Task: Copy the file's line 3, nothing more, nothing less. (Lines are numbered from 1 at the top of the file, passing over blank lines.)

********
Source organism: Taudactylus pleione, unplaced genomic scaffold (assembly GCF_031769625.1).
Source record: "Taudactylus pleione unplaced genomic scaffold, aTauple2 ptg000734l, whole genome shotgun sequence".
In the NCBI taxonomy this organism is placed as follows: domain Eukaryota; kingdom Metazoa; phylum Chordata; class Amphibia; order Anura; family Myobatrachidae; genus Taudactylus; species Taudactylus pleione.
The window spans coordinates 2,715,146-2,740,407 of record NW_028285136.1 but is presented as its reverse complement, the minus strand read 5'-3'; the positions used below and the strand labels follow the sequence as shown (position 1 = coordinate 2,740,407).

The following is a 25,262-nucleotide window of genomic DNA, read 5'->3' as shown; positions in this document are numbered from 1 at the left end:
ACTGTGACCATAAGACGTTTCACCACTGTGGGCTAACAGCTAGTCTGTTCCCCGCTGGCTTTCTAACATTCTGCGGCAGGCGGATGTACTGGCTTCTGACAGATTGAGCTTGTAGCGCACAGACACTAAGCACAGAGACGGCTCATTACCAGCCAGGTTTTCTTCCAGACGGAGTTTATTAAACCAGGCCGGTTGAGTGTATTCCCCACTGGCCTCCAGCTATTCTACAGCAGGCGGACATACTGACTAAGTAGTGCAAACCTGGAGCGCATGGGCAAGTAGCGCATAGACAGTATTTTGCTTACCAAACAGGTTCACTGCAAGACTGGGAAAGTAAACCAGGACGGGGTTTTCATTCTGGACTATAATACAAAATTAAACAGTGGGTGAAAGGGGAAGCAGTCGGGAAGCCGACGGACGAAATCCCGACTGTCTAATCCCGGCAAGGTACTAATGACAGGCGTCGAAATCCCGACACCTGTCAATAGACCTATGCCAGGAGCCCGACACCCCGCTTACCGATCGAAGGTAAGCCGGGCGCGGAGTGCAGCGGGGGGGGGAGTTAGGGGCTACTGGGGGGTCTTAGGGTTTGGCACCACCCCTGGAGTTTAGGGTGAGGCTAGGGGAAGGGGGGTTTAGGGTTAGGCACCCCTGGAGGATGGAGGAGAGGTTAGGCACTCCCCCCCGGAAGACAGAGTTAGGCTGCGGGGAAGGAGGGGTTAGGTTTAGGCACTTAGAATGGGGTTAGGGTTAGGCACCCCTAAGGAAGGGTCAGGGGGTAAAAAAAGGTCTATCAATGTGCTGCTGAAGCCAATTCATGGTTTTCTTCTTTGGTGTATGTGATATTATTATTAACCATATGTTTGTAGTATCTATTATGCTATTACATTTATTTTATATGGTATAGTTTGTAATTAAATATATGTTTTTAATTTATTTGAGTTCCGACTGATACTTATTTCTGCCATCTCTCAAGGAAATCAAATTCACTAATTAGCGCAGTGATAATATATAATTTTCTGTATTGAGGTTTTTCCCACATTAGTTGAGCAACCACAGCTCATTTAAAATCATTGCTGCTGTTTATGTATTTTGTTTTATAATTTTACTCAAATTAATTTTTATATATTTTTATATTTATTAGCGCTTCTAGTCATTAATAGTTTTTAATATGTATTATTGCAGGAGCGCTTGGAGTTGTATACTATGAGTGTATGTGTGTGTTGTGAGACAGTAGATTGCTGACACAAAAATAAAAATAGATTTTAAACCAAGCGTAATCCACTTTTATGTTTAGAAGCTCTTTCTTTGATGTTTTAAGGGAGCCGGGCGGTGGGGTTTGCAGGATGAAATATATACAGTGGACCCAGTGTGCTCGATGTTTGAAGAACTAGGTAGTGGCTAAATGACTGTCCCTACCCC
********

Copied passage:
In the NCBI taxonomy this organism is placed as follows: domain Eukaryota; kingdom Metazoa; phylum Chordata; class Amphibia; order Anura; family Myobatrachidae; genus Taudactylus; species Taudactylus pleione.